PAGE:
Waiting in Joyful Hope
They, the ones beneath the smooth, snowy mounds of graves, are the living. We, yet to be perfected, are the dead.
I am making a grave. In my clean morning kitchen, I pour onto a platter the mix of boiled wheat berries, nuts, and dried fruits. I pat it into an oval mound, and it rises like a newly made grave. My grandfather died two years ago,and I am making this dish, called "kolliva," to bring to a memorial service.
In the Orthodox Church, at regular times of the year, we hold a group memorial service. Members of the church give the priest a list of the names they'd like remembered at the service, and each family brings a dish of kolliva as well. The wheat berries, small nut-like grains with a satisfying crunch, symbolize the hope of new life; as Jesus said, "Unless a grain of wheat falls into the earth and dies, it remains alone, but if it dies, it bears much fruit" (John 12:24). Once it has been mixed with fruits, nuts, and honey, the concoction is heaped on a platter and shaped into a mound. It is then covered with white powdered sugar to symbolize purity--the state of the soul newly received into Heaven. Candy and fruit decorations mark the kolliva with a cross.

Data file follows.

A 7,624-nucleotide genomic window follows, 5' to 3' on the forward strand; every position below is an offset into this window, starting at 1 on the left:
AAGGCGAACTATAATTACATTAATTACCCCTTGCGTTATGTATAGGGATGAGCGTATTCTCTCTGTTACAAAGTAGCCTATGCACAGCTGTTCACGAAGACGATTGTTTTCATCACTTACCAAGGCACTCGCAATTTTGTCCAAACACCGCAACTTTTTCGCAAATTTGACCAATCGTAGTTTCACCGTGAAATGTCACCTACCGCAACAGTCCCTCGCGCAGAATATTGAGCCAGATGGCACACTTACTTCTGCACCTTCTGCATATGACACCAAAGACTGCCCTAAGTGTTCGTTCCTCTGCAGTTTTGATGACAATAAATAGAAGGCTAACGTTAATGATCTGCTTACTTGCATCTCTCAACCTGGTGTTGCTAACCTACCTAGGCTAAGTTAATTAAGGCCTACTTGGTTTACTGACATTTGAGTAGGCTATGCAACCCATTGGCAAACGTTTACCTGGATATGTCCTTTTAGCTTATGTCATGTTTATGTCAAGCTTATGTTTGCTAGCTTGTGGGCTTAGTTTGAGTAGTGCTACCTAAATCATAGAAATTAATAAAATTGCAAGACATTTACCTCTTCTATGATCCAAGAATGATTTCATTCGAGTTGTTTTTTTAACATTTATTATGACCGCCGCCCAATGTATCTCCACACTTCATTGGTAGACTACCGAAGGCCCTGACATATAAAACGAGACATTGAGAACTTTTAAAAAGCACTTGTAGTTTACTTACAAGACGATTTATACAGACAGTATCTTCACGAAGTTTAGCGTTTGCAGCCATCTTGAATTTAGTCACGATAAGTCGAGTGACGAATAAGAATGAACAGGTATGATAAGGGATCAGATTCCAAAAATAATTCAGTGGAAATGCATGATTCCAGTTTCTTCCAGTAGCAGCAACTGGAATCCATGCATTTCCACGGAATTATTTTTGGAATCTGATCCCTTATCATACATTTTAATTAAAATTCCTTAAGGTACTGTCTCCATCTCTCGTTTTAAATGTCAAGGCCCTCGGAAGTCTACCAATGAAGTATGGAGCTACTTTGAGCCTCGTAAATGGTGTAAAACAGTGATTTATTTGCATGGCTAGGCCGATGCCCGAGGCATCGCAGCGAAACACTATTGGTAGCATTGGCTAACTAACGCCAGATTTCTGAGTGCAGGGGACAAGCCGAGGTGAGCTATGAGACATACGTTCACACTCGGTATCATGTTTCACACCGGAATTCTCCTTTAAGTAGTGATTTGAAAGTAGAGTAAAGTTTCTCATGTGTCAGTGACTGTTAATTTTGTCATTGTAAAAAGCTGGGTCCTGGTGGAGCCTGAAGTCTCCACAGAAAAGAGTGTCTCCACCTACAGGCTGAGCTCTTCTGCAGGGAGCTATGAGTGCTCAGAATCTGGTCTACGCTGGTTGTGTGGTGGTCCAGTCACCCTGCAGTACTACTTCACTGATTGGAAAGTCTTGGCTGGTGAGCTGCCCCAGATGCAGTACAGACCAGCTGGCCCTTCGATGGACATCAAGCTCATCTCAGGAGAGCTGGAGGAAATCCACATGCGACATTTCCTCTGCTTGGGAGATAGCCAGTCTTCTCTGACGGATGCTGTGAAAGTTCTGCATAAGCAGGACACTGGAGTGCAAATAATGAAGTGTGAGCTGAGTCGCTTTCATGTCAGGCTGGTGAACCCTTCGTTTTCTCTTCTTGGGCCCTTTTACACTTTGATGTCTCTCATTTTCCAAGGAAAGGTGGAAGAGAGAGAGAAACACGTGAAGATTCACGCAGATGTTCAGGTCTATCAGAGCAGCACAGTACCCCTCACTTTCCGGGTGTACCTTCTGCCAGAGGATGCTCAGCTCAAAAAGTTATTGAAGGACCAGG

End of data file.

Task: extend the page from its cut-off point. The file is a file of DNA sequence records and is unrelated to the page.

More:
Before the memorial service begins, all the plates of kolliva are placed on a table near the front of the church. Candles are plunked into each mound, one to represent each person you are remembering. The candles represent light and resurrection. At Christ's death on Holy and Great Friday, darkness covered the earth, but we know that he rose again; he is the light that extinguishes all darkness.
At the end of the service, the sweet kolliva is served up for everyone to eat. When everyone has been served and there are still leftovers, women start going around with their platters, doling out extra helpings. Before long,there is an assortment of different kinds of homemade kolliva on your plate, representing several different families' prayers. Everyone's kolliva is mixed together, just like everybody's loved ones, who are now acquainted and "mixed" together in the Place of Eternal Rest.
After many, many years of waiting and hoping, I am now four months pregnant for the first time in my life. Early this morning as I patted my little mound of kolliva, layer after layer of patting, smoothing, feeling the curvature of its little grave-like mound, I could not help but notice that it feels exactly as my budding belly feels these days. I am just beginning to swell, and the shape, at the end of four months, is the same as my little kolliva. The firmness was like the strange firmness to my stomach. The curve ofone imitated the curve of the other.